To me the whole thread covers the whole spectrum of sharpening, from the cost effective "scarey sharp" method of using fine grits of W/D sandpaper and cardboard to a fair representation of expensive water stone.
All I can add is that there was an omission of "deburring" wheels, not so far removed from Cratex. I find them useful in rehabbing the "rough shape mildly surface rusted chisels and carving tools prior to investing time to try and establish a keen edge. I do like to be frugal, and odd sharpening gizmos do tend t0 be on the pricey sidel
At gsales, nothing differentiates deburring wheels from normal grinding stones except for three characteristics..
1. They are lighter than what you would expect
2, They dont have a ring to them (which with a normal girding wheel would indicate a fracture and you should avoid them)
3 they feel a tad rubbery.
One of my local industrial suppliers stocks em and sells them at 150 a pop, just a tad more than normal grinding wheels.
In the last 6 mos, since I've been tuned into what thy are, I've picked up three of em for about 5 bucks each, simply because they look like normal used grinding wheels, which ain't worth more than a couple of bucks if that much!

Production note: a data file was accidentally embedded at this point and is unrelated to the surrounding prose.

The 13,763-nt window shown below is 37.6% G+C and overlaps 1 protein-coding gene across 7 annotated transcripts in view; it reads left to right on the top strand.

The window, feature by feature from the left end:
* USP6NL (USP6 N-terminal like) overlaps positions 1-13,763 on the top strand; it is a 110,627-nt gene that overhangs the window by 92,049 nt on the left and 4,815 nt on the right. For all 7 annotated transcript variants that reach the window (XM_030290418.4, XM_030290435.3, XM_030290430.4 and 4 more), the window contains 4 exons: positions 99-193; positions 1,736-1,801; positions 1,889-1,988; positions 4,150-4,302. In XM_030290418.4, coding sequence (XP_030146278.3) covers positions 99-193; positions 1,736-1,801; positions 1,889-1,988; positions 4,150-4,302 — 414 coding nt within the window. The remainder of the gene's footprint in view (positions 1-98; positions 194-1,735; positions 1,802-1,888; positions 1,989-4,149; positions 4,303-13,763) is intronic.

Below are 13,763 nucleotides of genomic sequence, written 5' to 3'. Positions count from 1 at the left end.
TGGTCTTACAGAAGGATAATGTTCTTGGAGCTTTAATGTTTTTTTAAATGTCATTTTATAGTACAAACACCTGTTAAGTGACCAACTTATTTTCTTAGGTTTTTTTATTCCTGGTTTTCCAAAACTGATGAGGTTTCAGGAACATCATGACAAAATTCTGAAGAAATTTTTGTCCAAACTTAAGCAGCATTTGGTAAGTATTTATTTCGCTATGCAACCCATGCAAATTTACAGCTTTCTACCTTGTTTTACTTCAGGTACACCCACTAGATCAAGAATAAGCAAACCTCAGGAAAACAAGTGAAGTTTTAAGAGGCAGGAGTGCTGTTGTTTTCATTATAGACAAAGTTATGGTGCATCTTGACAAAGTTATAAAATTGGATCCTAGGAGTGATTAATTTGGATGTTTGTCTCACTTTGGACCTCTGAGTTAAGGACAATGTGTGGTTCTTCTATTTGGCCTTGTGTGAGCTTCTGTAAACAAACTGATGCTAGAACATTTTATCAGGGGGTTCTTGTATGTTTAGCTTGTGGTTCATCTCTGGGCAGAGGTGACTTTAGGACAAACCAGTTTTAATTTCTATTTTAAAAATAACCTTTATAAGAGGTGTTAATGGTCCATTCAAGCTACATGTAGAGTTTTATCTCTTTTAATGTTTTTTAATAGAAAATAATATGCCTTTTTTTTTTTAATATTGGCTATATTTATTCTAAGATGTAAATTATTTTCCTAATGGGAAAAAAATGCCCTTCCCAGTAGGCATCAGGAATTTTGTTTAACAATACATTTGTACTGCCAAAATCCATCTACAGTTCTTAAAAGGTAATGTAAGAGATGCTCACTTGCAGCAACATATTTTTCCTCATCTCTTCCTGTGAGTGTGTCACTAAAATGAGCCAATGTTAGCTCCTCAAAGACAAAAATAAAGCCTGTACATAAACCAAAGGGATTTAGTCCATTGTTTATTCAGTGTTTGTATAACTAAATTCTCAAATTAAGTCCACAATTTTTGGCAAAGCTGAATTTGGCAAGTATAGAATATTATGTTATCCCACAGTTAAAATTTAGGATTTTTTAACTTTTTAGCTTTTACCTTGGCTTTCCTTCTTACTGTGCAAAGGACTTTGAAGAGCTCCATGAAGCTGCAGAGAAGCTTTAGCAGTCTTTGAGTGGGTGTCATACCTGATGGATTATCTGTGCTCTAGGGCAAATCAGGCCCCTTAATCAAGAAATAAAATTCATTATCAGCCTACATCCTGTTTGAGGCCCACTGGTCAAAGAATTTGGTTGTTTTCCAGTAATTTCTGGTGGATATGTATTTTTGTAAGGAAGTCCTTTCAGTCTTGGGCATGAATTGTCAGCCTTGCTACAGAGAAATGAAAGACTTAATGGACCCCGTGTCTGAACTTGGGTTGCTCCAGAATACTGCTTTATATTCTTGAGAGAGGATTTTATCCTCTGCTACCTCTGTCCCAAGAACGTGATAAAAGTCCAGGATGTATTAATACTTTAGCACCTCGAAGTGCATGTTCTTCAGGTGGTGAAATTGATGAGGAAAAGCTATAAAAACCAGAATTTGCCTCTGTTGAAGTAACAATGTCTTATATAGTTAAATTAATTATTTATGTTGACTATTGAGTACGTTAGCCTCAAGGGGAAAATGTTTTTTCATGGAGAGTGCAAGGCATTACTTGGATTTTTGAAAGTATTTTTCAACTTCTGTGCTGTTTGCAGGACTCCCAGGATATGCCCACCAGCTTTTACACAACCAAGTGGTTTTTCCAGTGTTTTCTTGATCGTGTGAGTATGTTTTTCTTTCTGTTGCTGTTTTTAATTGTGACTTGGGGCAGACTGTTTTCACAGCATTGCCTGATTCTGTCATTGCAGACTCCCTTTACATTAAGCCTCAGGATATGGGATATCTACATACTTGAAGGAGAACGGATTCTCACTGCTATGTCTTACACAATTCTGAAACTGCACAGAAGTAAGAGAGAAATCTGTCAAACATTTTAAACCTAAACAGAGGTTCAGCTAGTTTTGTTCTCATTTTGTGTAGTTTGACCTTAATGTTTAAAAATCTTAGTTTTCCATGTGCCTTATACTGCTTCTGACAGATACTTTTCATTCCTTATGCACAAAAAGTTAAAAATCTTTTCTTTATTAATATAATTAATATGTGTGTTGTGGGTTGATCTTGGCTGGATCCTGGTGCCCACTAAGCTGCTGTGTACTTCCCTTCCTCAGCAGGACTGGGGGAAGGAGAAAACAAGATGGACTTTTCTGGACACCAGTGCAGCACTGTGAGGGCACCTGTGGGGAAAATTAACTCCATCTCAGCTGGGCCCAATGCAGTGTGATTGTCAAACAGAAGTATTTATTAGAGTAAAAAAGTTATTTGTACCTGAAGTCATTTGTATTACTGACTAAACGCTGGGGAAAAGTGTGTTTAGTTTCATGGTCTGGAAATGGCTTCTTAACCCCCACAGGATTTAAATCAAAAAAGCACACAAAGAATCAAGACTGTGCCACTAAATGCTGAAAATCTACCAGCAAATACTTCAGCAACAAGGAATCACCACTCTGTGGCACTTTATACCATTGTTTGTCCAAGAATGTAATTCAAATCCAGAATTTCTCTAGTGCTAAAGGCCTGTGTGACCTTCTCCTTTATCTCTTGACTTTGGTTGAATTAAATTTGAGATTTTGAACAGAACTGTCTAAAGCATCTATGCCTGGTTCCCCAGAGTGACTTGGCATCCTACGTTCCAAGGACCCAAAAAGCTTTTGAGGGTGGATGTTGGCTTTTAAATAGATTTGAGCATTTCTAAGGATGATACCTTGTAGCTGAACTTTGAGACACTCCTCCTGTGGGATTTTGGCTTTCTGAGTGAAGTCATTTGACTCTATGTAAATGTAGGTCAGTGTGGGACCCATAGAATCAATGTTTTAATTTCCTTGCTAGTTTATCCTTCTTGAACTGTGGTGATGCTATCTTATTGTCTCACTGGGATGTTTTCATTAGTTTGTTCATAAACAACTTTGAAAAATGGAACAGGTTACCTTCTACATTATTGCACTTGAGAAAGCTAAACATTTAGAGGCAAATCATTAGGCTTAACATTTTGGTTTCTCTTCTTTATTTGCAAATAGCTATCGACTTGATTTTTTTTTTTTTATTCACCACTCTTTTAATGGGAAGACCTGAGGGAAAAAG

The sellers were likely laughing at me for buying them at 5 bucks, but I had the last laugh eh?
BTW, I don't mount them on a grinder, just mount them on an arbor and chuck em in the drill press (nice slow speed)
Other weird sh*t around the sharpening bench is a jool too (another garage sale find-just another piece of plastic crap to some folks I guess with a bunch of attachments.) And a barbers razor strop. Diamond stones of various grits too!
I must confess I ventured into the "carvers" sharp spectrum a while back and while most of my day ti day sharpening is less demanding, It is a ramp up the off-the-shelf items from the normal chisel and plane blade requirements for day to day work, I grok that aspect of the sharpening world entirely now! Outside of sharpening stones, polishing compounds, another item which seems to NOT be commonly mentioned in discussions of sharpening methodology and tools is a simple dissecting microscope. Which lets you see real close up what the edge looks like after all yer efforts.
It's not a OCD tool, just helps you ID and will hopefully understand and solve sharpening problems (does yer buffing wheel round off the edge or not? is my TS blade still sharp ?) On kijiji or craigslist 20-50 bucks will do the trick. Some of my watch/clock maker friends actually have one of these mounted over their precision lathe
Last edited by cowtown_eric; 02-22-2013 at 12:21 AM.